Other authors have talked about Steve being motivated to join the war (and later take the Super-Soldier Serum) because he was a bullied child and that experience inspired him to fight injustice.  Brubaker plums a darker side of that story here, with Steve talking about the shame that he felt with ever lost fight, because he was letting down his mother.  Epting really sells this story, depicting a heart-breaking scene of a black-eyed young Steve sitting in silence at the dinner table with his mother in a crumbling apartment.  But, Brubaker goes further, expanding on how Steve's shame was compounded by the fact that his mother was the central (and really only) person in his life.  Here, Brubaker takes us on a tour of the Depression mindset, with Steve noting that he had an irrational fear of losing his mother, but one that seemed to reflect the way that everything could just go wrong in a moment in that era.  Maybe it's because I'm taking a history class that focuses on the Depression, but this part of the book really rang true to me.  I really felt the plight of the young Steve here, a kid who desperately clung to his mother as the only bulwark against the harsh realities of the world and who felt the disappointment for not being able to reward her with a stronger, more successful son.  I feel like this motivation really adds something to Steve's story, showing not only why he was trying to join the army (to fight against injustice) but why he also agreed to take the Super-Soldier Serum (to become stronger).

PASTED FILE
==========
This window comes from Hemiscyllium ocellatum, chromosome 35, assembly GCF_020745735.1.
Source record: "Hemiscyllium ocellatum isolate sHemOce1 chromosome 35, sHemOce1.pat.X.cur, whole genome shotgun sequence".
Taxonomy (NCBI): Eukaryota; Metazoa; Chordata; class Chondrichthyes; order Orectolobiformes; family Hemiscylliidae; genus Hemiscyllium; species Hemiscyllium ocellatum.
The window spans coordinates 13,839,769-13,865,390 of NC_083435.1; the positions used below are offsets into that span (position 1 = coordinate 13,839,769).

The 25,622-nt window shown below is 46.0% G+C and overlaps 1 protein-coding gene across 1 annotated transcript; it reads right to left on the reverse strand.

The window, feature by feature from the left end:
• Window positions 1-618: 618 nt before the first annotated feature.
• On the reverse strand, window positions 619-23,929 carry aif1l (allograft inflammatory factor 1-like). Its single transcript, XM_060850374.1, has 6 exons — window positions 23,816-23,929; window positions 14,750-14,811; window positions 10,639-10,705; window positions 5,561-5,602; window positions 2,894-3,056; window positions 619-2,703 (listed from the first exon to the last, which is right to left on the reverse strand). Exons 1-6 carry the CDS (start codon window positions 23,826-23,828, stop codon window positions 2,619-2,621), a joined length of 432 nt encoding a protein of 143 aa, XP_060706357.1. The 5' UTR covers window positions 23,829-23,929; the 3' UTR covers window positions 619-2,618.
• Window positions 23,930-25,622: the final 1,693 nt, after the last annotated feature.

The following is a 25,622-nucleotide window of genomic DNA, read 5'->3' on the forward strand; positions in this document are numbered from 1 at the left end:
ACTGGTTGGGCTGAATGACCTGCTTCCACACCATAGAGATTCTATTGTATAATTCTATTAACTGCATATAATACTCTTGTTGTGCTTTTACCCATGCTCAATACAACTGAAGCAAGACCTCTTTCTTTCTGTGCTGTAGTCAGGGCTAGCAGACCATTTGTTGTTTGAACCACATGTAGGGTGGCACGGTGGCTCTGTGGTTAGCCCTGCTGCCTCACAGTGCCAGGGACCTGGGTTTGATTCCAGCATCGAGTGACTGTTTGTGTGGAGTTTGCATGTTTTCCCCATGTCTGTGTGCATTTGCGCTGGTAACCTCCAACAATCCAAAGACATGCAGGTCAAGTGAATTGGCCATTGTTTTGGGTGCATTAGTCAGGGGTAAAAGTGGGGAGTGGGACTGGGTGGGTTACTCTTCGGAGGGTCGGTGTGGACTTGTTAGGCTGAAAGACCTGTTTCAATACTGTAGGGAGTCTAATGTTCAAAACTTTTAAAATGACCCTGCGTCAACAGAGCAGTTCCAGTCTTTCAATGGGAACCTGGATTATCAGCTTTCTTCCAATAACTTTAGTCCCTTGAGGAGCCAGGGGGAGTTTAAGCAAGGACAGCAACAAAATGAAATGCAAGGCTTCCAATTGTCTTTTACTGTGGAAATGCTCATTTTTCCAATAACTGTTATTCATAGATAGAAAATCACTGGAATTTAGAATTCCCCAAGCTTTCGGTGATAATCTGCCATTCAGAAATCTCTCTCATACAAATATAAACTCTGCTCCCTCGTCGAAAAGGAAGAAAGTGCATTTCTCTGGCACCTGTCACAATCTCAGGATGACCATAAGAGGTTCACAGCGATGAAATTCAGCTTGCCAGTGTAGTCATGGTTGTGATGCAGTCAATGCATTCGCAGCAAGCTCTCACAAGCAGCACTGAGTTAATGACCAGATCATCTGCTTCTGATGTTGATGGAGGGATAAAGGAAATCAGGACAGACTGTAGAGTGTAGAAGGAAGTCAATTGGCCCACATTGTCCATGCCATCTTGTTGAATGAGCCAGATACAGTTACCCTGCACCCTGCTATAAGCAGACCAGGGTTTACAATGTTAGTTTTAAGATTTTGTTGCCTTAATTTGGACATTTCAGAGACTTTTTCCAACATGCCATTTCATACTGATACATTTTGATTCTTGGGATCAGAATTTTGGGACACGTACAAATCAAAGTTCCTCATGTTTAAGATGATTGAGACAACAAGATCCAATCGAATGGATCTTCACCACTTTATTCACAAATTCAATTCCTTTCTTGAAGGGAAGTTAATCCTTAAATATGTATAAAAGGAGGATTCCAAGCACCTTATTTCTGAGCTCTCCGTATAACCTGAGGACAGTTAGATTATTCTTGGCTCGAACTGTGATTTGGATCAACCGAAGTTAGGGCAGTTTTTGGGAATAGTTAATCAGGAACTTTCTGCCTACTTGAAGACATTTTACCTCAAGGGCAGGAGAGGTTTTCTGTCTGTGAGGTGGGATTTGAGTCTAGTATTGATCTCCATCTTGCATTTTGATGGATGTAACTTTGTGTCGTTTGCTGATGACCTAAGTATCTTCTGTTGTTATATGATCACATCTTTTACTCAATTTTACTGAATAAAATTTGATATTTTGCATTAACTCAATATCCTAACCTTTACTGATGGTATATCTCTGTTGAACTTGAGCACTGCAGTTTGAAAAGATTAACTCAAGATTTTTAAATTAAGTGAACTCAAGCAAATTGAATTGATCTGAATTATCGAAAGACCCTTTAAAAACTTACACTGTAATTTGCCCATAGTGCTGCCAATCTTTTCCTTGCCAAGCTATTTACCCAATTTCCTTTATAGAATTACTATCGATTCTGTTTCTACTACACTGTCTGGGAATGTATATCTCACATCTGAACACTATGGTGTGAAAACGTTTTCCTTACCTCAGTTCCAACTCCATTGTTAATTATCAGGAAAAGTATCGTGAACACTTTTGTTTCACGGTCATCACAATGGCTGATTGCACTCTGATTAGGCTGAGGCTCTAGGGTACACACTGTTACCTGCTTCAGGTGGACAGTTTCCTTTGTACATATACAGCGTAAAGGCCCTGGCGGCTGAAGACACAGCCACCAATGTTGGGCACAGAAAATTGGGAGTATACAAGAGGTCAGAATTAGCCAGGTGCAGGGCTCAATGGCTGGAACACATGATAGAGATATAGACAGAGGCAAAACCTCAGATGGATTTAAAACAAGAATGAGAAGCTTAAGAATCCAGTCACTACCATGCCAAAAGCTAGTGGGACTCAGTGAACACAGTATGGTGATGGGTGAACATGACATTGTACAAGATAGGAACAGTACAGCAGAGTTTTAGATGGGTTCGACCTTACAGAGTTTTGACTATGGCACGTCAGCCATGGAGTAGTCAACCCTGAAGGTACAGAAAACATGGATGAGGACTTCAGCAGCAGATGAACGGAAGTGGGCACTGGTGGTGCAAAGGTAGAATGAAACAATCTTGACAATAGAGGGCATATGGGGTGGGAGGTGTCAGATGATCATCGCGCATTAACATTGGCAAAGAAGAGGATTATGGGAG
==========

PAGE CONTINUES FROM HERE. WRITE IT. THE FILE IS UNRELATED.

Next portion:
Brubaker then moves from this tour of Steve's origins to a discussion of the burden that wearing the uniform is for Steve, a tour made all the more poignant for the fact that it comes in the form of a one-sided conversation that he has with the broken 1950s Captain America, William Burnside.  Brubaker has done some great stuff over the course of his run with the previous Caps and Buckys and here he shows that Steve has felt their trials and tribulations deeply, often feeling as if they unjustly had to carry the burden that he alone should have to carry.  Again, Brubaker really gets the myth of Captain America here, in part because he shows it to us through the eyes of the guy who understands it the most.